This week’s round up focuses on Airbnb. The world’s second most valuable startup has grown into one of the biggest players in travel accommodation. But that growth has come quickly, before the legal status of short-term apartment rentals could be settled. Now, as new research shows just how prevalent Airbnb use has become, the company faces a crackdown from lawmakers in San Francisco and New York State.
Airbnb Usage Is Increasing Among Corporate Travelers
Analysis of expense data from Concur shows that employees at more organizations are using Airbnb. The number of companies at which a traveler expensed an Airbnb increased 32% between Q2 2015 and Q2 2016. Even more significant was the amount these companies spent with Airbnb, which increased 42% year over year. These figures indicate that Airbnb’s recent efforts to win over business travelers have gotten some traction. Rocketrip’s own data shows that business travelers who stay at an Airbnb save more than $100 per night on hotel costs.
Measuring the Airbnb Effect in Britain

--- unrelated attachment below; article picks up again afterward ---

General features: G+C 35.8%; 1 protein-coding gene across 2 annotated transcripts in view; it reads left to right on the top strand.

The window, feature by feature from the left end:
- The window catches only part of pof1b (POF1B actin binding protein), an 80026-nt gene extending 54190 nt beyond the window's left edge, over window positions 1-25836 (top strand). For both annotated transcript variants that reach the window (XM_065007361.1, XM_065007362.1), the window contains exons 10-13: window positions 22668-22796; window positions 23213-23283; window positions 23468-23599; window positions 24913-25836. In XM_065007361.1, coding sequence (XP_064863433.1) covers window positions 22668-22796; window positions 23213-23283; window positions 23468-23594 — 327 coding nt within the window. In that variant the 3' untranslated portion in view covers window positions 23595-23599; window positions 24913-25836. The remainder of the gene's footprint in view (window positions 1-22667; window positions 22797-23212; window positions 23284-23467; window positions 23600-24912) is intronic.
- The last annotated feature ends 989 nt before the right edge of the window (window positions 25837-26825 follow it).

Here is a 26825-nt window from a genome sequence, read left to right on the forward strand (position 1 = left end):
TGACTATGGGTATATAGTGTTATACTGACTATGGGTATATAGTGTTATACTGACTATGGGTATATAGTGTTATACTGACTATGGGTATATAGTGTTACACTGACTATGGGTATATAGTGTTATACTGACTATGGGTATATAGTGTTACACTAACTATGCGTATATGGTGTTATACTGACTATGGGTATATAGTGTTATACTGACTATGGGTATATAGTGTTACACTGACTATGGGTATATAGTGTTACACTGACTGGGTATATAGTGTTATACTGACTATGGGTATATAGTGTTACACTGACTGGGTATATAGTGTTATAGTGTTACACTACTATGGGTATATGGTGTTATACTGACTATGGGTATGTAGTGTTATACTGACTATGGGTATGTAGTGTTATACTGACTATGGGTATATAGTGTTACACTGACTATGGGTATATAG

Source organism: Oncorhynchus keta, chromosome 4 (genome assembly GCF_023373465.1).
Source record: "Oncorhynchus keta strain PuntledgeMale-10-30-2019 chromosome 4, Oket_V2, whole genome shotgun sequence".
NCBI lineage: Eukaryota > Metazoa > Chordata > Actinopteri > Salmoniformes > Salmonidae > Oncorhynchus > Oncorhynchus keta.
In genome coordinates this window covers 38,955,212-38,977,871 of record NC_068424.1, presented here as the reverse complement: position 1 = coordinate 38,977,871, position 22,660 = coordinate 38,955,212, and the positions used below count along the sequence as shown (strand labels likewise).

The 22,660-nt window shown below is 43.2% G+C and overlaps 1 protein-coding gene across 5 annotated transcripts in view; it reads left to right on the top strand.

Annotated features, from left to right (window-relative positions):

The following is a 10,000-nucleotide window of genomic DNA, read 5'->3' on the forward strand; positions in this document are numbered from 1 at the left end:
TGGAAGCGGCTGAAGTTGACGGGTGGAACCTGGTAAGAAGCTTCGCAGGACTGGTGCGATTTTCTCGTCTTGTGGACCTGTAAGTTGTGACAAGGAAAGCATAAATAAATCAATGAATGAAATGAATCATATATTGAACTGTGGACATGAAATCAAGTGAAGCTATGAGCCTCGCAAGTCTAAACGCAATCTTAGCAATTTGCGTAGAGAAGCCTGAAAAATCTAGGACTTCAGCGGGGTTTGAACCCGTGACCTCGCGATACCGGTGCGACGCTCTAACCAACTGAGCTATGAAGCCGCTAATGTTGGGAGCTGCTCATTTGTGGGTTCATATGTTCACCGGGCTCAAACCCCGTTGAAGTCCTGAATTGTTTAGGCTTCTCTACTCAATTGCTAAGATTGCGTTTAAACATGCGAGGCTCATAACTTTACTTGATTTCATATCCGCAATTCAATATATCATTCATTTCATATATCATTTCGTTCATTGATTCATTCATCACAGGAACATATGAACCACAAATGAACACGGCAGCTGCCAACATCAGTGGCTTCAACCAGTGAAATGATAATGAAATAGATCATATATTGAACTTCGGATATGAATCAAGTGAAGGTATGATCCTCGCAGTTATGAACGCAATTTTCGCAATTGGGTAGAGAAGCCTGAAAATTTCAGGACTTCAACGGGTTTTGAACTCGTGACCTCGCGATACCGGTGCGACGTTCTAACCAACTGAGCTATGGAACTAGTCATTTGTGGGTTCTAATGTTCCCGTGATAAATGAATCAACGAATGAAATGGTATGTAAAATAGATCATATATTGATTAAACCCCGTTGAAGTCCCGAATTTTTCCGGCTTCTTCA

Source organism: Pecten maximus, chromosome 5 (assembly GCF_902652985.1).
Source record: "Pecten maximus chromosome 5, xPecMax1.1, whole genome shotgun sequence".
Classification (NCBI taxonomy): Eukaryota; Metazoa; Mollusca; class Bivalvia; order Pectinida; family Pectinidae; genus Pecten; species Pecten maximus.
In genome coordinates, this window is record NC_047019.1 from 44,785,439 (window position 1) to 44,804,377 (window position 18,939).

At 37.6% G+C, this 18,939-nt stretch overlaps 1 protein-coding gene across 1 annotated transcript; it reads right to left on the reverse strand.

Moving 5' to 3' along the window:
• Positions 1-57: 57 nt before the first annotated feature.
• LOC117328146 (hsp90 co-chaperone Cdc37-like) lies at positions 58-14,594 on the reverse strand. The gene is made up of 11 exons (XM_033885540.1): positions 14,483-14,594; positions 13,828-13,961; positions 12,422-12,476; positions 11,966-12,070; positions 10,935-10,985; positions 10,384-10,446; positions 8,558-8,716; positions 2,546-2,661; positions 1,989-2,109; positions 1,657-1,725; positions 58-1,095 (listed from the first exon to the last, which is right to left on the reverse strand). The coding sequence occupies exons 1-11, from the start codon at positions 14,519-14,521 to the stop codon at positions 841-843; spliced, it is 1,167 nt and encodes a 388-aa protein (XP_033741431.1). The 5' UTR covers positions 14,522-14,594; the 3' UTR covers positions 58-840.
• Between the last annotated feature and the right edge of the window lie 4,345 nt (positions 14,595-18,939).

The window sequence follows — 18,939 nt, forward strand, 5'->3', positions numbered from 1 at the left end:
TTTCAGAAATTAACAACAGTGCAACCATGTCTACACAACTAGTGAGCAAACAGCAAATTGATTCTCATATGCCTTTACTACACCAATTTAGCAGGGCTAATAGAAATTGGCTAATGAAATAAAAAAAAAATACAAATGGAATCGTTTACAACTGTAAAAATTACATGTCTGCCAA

A study from World Travel Market looks at one particular market, Britain, and shows that Airbnb usage is still far from commonplace. Only 12% of people surveyed had used Airbnb, and although 60% of those people said they would use Airbnb again, less than one in five people who had not used Airbnb said they are considering it for the future; that's less than the three in ten who said they have no intention of trying Airbnb.
Challenge to New York Short-Term Rental Ban
Last month New York State passed a bill making it illegal to list entire apartments on Airbnb and other home-sharing services for fewer than 30 days. Room rentals, or apartment sharing in which the owner is present, would not be affected by the law. New York City is Airbnb’s largest U.S. market. The ban there on short-term rentals follows similar restrictions in Berlin, Barcelona, and Amsterdam. Airbnb has filed a lawsuit against New York, alleging that ambiguous wording in the bill might lead to punishment for third-party listing sites, rather than the offending landlord. Airbnb and New York are now in talks to settle.
Setback for Airbnb in San Francisco
Airbnb has been rebuffed in its challenge to a similar law in San Francisco. The city had passed a measure that would punish Airbnb for collecting booking fees from hosts who failed to register their rentals in the city. Airbnb had requested a court order against the law on First Amendment grounds; the rental site argues it’s just a platform for user-generated content. But U.S. District Judge James Donato has rejected that claim, a decision that could have implications in other markets, including New York.